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Finding Files and File Contents

In this lab, we'll use the `find` command and its options to find all sorts of files on our system. Once we have found certain files, we'll use the execute function on them to run commands that will further display useful information about those files. Then, we'll use the `grep` command to show the contents of files, display additional context for what is found, show what lines those instances occur on, and more.

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Path Info

Clock icon Beginner
Clock icon 45m
Clock icon Nov 27, 2019

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Table of Contents

  1. Challenge

    Use the `find` Command to Search for Files

    Run find:


    See how many files it finds there:

    find | wc -l

    Run find on /home and its subdirectory contents:

    find /home

    See how many files are there:

    find /home | wc -l

    Search the /etc directory for files whose names include .conf (the -name flag means it will be case sensitive):

    find /etc -name *.conf 2> /dev/null

    See how many files are returned:

    find /etc -name *.conf 2> /dev/null | wc -l

    Now, run a similar search, but this time, the -iname flag makes it case insensitive:

    find /etc -iname *.conf 2> /dev/null | wc -l

    Look for everything in the directory:

    find /etc -iname *.* 2> /dev/null | wc -l

    Instead, add quotation marks to the command:

    find /etc -iname "*.*" 2> /dev/null | wc -l

    Let's say you made a backup. Let's run touch on it:

    touch lastbackup

    See what the timestamps are on it:

    ls -l lastbackup

    See more info about it:

    stat lastbackup

    Run touch on a range of files:

    touch file{1..10}

    Run ls.

    Compare the dates and times of lastbackup and the files we just looked at:

    ls -l lastbackup file*

    Find what files have changed since a particular backup or event:

    find /home -newer lastbackup 2> /dev/null

    Take a look at files that are 128k or larger:

    find /etc -size +128k 2> /dev/null

    Run a similar search, but this time we'll get more information:

    find /etc -size +128k -exec ls -l {} \; 2> /dev/null

    Change the size specification:

    find /etc -size +512k -exec ls -l {} \; 2> /dev/null

    Run the following to see the sizes in bytes:

    find /etc -size +512k -exec ls -lh {} \; 2> /dev/null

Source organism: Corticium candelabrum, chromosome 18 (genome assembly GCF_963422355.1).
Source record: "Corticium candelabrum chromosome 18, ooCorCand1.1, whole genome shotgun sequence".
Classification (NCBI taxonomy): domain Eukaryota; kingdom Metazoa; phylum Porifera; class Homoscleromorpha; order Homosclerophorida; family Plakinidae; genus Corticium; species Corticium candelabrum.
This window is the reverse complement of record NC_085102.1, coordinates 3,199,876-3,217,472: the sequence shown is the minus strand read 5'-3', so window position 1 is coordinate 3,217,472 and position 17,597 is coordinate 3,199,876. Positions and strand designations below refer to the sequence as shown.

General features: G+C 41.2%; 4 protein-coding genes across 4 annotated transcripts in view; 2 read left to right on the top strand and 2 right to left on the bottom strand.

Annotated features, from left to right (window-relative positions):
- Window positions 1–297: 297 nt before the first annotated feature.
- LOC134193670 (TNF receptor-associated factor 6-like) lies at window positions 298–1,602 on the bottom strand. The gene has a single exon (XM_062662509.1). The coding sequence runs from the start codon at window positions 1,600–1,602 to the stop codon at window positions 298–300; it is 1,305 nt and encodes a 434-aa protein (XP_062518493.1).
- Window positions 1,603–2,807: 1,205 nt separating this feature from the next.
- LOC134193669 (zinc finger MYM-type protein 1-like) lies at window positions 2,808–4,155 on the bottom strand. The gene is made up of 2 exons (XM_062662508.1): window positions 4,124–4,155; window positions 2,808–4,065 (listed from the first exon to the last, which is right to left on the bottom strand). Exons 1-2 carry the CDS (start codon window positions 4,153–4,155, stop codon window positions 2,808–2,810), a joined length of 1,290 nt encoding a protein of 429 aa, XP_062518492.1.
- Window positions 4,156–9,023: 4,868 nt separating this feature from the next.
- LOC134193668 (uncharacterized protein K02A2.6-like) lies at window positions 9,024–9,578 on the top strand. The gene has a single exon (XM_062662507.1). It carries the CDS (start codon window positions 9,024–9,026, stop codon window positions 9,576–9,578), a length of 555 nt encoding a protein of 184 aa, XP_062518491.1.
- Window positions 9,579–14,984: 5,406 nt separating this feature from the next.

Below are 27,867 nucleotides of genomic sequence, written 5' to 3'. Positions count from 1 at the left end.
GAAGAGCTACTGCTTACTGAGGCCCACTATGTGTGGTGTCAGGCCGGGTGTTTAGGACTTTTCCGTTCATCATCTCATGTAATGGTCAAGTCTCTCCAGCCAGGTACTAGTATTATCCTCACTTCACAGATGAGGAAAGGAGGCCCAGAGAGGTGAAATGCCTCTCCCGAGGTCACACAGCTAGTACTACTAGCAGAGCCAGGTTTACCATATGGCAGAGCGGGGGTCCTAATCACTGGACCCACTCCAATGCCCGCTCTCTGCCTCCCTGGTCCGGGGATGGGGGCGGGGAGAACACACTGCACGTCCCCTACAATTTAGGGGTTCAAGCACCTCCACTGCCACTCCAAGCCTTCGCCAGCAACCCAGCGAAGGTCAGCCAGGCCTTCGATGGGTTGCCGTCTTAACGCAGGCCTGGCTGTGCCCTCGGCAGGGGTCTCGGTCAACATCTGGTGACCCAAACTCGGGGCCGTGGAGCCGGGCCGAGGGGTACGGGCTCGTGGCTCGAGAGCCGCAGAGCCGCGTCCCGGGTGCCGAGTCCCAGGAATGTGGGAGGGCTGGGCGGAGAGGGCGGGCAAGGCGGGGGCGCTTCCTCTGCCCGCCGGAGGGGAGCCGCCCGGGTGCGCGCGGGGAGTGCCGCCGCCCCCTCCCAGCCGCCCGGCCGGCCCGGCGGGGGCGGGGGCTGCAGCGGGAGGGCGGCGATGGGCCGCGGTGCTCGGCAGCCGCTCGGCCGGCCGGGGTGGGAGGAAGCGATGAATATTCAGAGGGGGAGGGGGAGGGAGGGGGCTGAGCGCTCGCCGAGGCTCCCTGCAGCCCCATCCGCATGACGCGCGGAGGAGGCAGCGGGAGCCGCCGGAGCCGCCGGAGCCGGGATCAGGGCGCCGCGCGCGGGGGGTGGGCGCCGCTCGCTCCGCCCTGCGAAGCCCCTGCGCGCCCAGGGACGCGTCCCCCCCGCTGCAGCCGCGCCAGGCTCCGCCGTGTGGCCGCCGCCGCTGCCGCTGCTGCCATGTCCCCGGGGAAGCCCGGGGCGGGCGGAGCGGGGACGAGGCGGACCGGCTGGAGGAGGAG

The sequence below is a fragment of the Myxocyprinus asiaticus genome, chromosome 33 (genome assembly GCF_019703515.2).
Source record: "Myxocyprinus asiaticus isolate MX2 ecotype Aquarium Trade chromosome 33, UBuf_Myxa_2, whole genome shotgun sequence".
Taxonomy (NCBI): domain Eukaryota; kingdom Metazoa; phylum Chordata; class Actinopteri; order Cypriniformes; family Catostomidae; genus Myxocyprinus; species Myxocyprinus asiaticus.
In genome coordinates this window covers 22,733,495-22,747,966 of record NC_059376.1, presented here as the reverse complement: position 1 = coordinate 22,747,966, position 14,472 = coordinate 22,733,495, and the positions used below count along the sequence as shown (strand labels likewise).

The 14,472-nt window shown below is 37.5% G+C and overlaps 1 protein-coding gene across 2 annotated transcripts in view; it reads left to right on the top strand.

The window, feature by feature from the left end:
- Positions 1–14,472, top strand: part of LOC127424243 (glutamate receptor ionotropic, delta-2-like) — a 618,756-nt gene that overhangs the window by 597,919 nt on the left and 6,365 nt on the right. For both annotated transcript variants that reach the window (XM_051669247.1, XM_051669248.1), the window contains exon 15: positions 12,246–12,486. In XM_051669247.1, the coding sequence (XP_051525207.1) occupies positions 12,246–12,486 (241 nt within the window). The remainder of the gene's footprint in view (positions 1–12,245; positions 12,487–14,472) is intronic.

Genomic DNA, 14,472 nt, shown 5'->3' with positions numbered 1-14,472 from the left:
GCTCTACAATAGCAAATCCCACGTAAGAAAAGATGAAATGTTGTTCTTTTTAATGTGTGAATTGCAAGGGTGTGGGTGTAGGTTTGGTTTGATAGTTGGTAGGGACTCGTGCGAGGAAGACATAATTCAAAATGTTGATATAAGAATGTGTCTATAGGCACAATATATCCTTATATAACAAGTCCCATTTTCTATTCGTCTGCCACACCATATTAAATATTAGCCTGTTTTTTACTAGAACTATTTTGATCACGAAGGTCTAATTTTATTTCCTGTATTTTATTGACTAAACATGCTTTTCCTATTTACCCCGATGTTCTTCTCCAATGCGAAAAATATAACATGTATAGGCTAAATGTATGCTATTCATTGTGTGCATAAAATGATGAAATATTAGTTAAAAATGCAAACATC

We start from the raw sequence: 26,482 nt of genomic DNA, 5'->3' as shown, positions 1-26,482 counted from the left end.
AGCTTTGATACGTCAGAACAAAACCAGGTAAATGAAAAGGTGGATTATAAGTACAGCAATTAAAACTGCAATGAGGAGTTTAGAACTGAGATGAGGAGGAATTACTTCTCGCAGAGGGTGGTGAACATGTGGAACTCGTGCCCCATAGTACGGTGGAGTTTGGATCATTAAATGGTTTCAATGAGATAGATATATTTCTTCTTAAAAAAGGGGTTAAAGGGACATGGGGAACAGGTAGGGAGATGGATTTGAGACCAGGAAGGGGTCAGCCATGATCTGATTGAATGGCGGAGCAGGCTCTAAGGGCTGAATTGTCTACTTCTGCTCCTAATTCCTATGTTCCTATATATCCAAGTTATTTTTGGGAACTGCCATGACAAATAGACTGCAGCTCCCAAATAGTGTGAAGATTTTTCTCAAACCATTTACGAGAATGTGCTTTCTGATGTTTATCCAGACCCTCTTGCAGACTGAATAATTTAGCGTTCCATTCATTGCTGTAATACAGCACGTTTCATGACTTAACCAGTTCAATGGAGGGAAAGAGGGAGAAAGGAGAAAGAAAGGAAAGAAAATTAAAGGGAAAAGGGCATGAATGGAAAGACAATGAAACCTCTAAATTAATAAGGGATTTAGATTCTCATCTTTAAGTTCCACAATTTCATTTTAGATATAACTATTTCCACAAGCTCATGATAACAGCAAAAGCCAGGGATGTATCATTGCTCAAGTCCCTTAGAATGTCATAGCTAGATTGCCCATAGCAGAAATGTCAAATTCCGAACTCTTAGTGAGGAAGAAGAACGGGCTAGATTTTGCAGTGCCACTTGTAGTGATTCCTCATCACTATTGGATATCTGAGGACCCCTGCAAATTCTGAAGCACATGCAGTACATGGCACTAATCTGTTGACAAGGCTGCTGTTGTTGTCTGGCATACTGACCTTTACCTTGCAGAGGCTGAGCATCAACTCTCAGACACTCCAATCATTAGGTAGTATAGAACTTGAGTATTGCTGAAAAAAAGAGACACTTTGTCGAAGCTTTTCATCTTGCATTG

Run touch on file99:

    touch file99

    Run ls -l:

    ls -l file99

    Create a hard link to file99:

    ln file99 hardlink2file99

    Run ls -l again:

    ls -l *file99

    This time, we'll see both files.

    Run ls -li:

    ls -li *file99

    We'll see they share the same inode number.

    Run a search:

    find /home -samefile file99 -exec ls -li {} \; 2> /dev/null
  2. Challenge

    Find File Contents and Display the Results Using the `grep` Command

    Run the ps aux command, pipe it to grep, and look for ssh:

    ps aux | grep ssh

    We should see we get a few entries.

    Find out more about ssh:

    pstree -a | grep ssh

    Get the process number of sshd:

    pstree -ap | grep sshd

    Insert the process number you received in the previous command output:

    pstree -ap <sshd_PROCESS_NUMBER>

    This will give us a tree of everything, and their process IDs, running through sshd.

    Use grep to search for a user in multiple files:

    grep cloud_user /etc/passwd /etc/group /etc/shadow

    Search for zip in /usr/share/doc/packages:

    grep -i zip /usr/share/doc/packages

    It won't work because it's a directory.

    Try this instead:

    grep -ir zip /usr/share/doc/packages

    -ir tells it to look recursively from wherever we're pointing it to. This time, we'll see a ton of files.

    Get a count of the files:

    grep -ir zip /usr/share/doc/packages | wc -l

    There should be thousands (somewhere around 3800).

    Search specifically for zip on its own as a word:

    grep -irw zip /usr/share/doc/packages | wc -l

    This time, there are still a lot (close to 2000), but not as many.

    Search for ZIP:

    grep -rw ZIP /usr/share/doc/packages | wc -l

    There should be even fewer this time (in the 150 range).

    Run the following to search for src:

    grep -rw ZIP /usr/share/doc/packages | grep src

    Get even more information:

    grep -rwn ZIP /usr/share/doc/packages | grep -n src

    Open one of the files in the list:

    vim /usr/share/doc/packages/p7zip/DOC/src-history.txt +174

    Quit the file with :q.

    Find the accounts that are on your system:


    Search forward with to find the accounts that have never logged in:

    lastlog | grep "Never"

    This time, cloud_user won't be on the list, as we've logged in.

    Invert the search to see everything that doesn't have "Never" in it:

    lastlog | grep -v "Never"

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